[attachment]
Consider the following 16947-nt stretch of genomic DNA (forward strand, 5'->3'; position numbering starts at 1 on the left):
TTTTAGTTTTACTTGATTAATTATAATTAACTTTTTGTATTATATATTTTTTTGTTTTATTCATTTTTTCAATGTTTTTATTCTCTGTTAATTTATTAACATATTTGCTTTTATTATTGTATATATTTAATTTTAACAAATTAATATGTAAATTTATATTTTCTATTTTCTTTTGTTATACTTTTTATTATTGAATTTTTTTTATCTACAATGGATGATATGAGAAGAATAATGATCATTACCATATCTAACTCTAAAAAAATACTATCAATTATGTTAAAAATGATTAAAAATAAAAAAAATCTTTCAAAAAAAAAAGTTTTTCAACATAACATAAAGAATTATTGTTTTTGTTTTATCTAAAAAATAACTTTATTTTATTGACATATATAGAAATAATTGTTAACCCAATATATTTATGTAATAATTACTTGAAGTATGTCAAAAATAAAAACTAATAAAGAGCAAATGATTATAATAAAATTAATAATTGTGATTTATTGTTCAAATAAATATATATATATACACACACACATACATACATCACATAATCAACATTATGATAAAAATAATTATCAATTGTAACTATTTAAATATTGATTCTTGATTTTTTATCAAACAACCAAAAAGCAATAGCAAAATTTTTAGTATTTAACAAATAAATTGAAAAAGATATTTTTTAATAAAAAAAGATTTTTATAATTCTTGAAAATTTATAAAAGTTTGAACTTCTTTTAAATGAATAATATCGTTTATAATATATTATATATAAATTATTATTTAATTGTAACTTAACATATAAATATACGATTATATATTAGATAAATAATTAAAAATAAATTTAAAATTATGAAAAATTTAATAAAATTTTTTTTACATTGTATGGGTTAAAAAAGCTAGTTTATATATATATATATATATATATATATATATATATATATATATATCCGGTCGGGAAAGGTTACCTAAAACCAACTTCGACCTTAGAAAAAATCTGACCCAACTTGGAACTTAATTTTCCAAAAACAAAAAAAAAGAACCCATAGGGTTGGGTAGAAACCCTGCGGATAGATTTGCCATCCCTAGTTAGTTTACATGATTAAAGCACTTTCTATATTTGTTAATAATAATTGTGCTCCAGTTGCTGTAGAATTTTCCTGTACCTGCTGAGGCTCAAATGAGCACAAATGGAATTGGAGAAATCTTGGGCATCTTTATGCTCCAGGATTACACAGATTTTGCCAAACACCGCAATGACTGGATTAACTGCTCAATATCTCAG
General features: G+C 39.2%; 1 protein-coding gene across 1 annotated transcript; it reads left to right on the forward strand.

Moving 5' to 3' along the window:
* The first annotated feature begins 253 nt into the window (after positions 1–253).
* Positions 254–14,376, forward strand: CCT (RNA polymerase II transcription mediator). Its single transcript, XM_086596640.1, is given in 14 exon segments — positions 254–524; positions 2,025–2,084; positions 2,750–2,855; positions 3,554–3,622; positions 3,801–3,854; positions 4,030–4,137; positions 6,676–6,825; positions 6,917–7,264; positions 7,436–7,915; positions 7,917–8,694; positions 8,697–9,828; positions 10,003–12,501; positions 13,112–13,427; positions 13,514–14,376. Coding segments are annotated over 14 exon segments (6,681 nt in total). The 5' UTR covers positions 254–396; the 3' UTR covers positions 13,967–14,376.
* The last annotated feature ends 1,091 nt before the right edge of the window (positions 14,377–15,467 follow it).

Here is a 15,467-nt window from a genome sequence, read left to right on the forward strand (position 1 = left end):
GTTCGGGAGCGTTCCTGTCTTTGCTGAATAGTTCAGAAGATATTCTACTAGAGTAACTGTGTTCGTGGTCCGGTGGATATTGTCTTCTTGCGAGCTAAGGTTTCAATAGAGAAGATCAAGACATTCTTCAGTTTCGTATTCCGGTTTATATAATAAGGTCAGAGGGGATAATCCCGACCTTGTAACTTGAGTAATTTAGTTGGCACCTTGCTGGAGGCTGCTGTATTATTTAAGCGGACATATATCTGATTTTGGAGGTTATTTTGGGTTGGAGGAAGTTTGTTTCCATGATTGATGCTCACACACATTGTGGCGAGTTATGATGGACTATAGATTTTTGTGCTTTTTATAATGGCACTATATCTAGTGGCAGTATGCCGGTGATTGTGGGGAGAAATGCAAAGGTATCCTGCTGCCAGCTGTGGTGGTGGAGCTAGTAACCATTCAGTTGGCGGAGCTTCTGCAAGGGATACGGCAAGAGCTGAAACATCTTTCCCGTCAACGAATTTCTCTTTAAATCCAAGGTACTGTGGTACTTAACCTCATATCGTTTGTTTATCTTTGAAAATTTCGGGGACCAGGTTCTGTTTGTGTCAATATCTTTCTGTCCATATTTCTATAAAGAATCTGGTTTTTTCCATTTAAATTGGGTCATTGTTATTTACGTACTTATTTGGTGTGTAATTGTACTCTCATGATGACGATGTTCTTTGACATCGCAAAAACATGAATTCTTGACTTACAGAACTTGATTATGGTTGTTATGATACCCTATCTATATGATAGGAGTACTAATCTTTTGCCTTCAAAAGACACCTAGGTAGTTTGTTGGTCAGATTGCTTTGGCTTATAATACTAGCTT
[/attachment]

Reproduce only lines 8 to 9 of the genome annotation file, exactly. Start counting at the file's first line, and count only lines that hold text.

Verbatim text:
Here is a 15,467-nt window from a genome sequence, read left to right on the forward strand (position 1 = left end):
GTTCGGGAGCGTTCCTGTCTTTGCTGAATAGTTCAGAAGATATTCTACTAGAGTAACTGTGTTCGTGGTCCGGTGGATATTGTCTTCTTGCGAGCTAAGGTTTCAATAGAGAAGATCAAGACATTCTTCAGTTTCGTATTCCGGTTTATATAATAAGGTCAGAGGGGATAATCCCGACCTTGTAACTTGAGTAATTTAGTTGGCACCTTGCTGGAGGCTGCTGTATTATTTAAGCGGACATATATCTGATTTTGGAGGTTATTTTGGGTTGGAGGAAGTTTGTTTCCATGATTGATGCTCACACACATTGTGGCGAGTTATGATGGACTATAGATTTTTGTGCTTTTTATAATGGCACTATATCTAGTGGCAGTATGCCGGTGATTGTGGGGAGAAATGCAAAGGTATCCTGCTGCCAGCTGTGGTGGTGGAGCTAGTAACCATTCAGTTGGCGGAGCTTCTGCAAGGGATACGGCAAGAGCTGAAACATCTTTCCCGTCAACGAATTTCTCTTTAAATCCAAGGTACTGTGGTACTTAACCTCATATCGTTTGTTTATCTTTGAAAATTTCGGGGACCAGGTTCTGTTTGTGTCAATATCTTTCTGTCCATATTTCTATAAAGAATCTGGTTTTTTCCATTTAAATTGGGTCATTGTTATTTACGTACTTATTTGGTGTGTAATTGTACTCTCATGATGACGATGTTCTTTGACATCGCAAAAACATGAATTCTTGACTTACAGAACTTGATTATGGTTGTTATGATACCCTATCTATATGATAGGAGTACTAATCTTTTGCCTTCAAAAGACACCTAGGTAGTTTGTTGGTCAGATTGCTTTGGCTTATAATACTAGCTT